Neurocardiovascular instability, hypotensive episodes, and MRI lesions in neurodegenerative dementia

Clive Ballard, John O'Brien, Bob Barber, Philip Scheltens, Fiona Shaw, Ian Mckeith, Rose Anne Kenny

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We investigated whether carotid sinus hypersensitivity (CSH) and orthostatic hypotension (OH) were associated with a greater severity of hyperintensities on MRI scan in 30 patients with neurodegenerative dementia (17 dementia with Lewy bodies, 13 Alzheimer's disease), who had a detailed evaluation of OH and CSA during active standing and head-up tilt. Patients also underwent a 1.0 Tesla MRI scan, from which hyperintensities were rated on a standardized scale. A blood pressure (BP) drop > 30 mmHg during carotid sinus massage or active standing was significantly associated with the severity of MRI hyperintensities in the deep white matter (OR 10,0, 95%; CI 1.8-55.7) and in the basal ganglia (OR 11.0, 95%; CI 1.2-99.5) but not in periventricular areas (OR 1.4, 95%; CI 0.3-1.8). Patients with the cardio-inhibitory form of CSH with the largest BP drops were the most at risk. Further longitudinal studies need to investigate the direction of causality to determine whether CSH or OH predispose to MRI hyperintensities and accelerate cognitive decline.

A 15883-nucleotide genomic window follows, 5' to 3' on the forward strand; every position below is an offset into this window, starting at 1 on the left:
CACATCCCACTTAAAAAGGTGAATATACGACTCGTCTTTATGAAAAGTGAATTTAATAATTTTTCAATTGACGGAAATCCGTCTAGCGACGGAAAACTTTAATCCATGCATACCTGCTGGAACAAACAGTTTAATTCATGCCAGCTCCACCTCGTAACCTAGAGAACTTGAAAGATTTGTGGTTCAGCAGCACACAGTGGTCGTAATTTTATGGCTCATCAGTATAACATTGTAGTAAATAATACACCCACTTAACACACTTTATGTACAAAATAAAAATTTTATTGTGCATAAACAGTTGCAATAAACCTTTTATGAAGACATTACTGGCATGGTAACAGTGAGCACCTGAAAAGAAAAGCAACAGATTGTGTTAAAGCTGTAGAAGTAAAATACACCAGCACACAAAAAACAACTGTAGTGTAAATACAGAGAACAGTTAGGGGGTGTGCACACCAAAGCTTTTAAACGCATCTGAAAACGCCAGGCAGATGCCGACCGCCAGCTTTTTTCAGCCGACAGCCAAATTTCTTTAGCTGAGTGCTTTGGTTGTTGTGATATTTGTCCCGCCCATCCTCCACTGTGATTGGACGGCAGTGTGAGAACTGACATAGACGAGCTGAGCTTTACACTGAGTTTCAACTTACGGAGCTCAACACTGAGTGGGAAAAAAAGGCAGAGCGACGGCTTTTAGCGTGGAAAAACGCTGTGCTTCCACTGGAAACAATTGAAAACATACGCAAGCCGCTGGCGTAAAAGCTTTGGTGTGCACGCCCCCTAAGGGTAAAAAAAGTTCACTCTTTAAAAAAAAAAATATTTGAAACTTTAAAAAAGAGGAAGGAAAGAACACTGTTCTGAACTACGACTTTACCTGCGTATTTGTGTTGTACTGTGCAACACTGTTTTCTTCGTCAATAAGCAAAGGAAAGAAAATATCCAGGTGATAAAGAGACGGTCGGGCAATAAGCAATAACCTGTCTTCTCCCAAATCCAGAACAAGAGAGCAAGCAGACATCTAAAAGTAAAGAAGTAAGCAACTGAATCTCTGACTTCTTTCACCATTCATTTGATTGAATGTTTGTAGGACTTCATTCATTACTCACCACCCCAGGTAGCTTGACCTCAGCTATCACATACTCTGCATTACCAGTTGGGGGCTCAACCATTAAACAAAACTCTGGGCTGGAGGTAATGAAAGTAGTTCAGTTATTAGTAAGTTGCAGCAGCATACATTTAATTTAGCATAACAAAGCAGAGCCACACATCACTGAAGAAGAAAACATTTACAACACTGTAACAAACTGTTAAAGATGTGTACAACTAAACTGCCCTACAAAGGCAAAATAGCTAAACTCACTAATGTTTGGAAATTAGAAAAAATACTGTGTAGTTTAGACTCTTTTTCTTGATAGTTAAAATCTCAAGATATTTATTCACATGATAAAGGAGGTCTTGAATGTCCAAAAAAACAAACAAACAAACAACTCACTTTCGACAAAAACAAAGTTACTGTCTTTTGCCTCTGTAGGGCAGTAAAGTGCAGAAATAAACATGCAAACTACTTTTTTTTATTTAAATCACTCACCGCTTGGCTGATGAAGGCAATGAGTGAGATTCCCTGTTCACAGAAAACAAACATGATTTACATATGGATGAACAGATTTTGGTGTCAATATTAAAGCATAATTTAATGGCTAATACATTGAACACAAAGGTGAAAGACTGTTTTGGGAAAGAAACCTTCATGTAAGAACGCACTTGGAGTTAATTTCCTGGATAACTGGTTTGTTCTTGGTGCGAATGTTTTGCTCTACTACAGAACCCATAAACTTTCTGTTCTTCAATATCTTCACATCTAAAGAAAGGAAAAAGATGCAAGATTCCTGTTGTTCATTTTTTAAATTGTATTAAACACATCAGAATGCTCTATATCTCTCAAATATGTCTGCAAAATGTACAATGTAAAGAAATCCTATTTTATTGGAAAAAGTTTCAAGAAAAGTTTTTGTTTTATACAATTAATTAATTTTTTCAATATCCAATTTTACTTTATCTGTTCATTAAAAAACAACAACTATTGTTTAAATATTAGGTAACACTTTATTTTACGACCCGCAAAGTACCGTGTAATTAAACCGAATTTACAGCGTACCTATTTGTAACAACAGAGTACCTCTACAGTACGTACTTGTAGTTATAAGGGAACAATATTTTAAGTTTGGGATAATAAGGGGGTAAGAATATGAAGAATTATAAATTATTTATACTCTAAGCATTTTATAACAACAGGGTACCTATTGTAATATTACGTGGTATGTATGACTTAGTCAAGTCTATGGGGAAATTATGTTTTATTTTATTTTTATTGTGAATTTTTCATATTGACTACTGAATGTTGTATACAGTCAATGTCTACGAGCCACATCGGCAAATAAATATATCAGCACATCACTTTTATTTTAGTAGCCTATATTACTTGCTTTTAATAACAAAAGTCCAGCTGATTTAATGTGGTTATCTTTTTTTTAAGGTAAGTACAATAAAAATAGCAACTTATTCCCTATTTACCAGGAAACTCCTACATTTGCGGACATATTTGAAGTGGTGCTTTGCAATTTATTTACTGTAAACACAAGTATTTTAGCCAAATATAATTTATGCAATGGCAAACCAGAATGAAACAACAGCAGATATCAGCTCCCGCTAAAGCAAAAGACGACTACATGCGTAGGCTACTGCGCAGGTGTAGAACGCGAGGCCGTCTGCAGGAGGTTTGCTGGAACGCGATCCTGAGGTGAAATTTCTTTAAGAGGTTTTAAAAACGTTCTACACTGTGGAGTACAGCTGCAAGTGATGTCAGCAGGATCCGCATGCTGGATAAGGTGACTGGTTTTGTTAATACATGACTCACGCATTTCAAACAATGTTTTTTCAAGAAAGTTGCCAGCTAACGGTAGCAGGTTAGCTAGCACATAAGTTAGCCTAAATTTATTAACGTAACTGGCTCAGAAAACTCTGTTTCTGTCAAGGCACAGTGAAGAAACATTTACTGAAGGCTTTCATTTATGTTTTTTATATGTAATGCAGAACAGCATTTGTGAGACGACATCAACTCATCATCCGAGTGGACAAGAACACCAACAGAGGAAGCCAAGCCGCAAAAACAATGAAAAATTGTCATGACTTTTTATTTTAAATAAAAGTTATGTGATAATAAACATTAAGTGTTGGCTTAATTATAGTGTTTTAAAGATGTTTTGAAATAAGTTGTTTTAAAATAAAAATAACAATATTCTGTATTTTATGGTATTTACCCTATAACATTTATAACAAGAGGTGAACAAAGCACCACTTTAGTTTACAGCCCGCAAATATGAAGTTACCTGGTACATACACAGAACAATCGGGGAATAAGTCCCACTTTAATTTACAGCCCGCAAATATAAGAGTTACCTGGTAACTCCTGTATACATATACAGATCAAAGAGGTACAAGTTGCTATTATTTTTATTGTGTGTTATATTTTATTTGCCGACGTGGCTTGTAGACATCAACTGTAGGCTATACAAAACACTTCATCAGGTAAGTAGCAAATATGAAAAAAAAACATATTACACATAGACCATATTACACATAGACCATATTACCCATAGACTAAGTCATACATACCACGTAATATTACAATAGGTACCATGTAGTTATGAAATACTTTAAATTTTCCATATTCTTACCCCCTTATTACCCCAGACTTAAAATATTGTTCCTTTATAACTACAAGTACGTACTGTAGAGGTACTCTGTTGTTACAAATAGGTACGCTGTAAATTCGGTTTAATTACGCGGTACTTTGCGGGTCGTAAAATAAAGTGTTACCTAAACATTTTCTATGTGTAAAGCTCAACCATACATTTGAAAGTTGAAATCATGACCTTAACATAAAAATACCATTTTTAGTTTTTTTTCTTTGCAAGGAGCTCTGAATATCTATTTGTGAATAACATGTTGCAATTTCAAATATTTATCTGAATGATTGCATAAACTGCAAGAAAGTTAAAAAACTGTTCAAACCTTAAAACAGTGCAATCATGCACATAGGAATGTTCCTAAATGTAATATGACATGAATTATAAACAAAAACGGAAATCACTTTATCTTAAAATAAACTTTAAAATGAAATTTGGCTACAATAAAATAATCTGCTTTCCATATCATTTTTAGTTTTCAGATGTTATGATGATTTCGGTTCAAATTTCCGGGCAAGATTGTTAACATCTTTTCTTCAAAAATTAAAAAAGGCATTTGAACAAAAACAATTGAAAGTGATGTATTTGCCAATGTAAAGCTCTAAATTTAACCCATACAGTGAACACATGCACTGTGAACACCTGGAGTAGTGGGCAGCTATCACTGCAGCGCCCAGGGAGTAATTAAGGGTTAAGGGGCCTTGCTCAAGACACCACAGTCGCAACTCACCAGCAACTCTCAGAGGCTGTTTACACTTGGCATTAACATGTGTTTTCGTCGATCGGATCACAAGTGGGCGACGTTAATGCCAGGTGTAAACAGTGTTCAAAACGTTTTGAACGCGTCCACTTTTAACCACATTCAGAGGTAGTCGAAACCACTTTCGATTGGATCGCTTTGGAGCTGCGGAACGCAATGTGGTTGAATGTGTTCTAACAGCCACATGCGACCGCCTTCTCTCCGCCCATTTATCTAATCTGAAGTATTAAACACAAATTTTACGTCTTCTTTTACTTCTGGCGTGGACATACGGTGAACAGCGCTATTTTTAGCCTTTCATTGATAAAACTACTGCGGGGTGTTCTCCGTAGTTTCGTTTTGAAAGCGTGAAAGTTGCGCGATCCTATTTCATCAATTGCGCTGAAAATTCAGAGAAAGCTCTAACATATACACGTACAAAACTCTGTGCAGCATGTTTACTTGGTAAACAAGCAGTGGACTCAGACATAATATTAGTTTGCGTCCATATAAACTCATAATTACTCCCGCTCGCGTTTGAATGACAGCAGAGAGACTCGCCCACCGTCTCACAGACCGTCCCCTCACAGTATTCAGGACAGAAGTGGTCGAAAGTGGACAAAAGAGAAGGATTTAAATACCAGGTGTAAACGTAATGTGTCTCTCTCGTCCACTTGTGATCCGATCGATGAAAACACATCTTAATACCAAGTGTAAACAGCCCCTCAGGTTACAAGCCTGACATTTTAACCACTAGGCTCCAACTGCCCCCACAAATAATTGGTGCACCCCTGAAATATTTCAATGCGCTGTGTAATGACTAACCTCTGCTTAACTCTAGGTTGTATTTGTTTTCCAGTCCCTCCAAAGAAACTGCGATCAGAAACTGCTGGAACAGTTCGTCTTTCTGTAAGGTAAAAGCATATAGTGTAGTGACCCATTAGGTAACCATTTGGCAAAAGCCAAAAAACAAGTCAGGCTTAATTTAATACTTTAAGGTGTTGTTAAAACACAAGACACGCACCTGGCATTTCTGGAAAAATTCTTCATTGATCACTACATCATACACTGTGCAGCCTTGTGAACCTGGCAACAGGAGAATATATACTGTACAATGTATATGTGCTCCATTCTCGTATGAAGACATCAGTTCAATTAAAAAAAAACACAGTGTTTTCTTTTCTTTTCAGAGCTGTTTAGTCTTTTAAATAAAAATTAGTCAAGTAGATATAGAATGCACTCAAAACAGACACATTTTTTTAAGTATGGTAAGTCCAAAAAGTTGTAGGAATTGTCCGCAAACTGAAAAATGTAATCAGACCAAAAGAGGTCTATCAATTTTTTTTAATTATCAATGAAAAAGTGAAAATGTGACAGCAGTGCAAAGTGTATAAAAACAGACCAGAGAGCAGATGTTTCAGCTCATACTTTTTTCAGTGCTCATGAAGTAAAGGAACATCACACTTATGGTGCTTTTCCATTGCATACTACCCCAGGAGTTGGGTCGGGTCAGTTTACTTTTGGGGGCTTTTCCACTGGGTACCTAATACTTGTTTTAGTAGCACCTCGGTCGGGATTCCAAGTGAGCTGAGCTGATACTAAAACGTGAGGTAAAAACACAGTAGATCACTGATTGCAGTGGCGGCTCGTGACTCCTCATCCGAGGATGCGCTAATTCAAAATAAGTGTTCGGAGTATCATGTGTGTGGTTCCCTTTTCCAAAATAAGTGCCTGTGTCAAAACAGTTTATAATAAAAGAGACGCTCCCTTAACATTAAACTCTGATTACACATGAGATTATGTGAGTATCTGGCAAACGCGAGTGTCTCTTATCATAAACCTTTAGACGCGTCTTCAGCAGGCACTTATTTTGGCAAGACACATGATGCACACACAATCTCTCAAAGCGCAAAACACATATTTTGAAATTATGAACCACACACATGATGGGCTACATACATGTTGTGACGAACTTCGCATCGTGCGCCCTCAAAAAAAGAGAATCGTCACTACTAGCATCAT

Original languageEnglish
Pages (from-to)442-445
Number of pages4
JournalAnnals of the New York Academy of Sciences
Publication statusPublished - 1 Jan 2000

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